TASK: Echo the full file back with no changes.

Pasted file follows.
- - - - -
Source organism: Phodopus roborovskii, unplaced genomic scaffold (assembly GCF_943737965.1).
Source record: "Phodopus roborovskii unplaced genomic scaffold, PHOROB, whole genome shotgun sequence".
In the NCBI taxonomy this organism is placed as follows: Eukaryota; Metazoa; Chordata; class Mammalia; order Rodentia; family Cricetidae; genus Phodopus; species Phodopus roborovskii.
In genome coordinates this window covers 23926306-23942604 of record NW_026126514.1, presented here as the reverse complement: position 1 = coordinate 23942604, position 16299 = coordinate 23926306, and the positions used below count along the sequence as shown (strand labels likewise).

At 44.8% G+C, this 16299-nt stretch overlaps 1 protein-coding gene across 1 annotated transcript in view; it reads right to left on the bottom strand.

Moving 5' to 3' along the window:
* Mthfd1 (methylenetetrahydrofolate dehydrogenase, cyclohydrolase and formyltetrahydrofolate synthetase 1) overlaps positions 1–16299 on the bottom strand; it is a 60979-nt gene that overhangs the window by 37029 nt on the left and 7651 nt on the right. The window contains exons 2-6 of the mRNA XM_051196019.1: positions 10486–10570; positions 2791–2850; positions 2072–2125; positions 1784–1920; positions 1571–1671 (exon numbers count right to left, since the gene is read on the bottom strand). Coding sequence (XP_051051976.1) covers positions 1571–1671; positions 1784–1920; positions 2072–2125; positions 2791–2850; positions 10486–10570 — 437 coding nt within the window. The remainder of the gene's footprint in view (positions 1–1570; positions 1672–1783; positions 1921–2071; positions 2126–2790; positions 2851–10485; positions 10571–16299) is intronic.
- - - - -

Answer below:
Source organism: Phodopus roborovskii, unplaced genomic scaffold (assembly GCF_943737965.1).
Source record: "Phodopus roborovskii unplaced genomic scaffold, PHOROB, whole genome shotgun sequence".
In the NCBI taxonomy this organism is placed as follows: Eukaryota; Metazoa; Chordata; class Mammalia; order Rodentia; family Cricetidae; genus Phodopus; species Phodopus roborovskii.
In genome coordinates this window covers 23926306-23942604 of record NW_026126514.1, presented here as the reverse complement: position 1 = coordinate 23942604, position 16299 = coordinate 23926306, and the positions used below count along the sequence as shown (strand labels likewise).

At 44.8% G+C, this 16299-nt stretch overlaps 1 protein-coding gene across 1 annotated transcript in view; it reads right to left on the bottom strand.

Moving 5' to 3' along the window:
* Mthfd1 (methylenetetrahydrofolate dehydrogenase, cyclohydrolase and formyltetrahydrofolate synthetase 1) overlaps positions 1–16299 on the bottom strand; it is a 60979-nt gene that overhangs the window by 37029 nt on the left and 7651 nt on the right. The window contains exons 2-6 of the mRNA XM_051196019.1: positions 10486–10570; positions 2791–2850; positions 2072–2125; positions 1784–1920; positions 1571–1671 (exon numbers count right to left, since the gene is read on the bottom strand). Coding sequence (XP_051051976.1) covers positions 1571–1671; positions 1784–1920; positions 2072–2125; positions 2791–2850; positions 10486–10570 — 437 coding nt within the window. The remainder of the gene's footprint in view (positions 1–1570; positions 1672–1783; positions 1921–2071; positions 2126–2790; positions 2851–10485; positions 10571–16299) is intronic.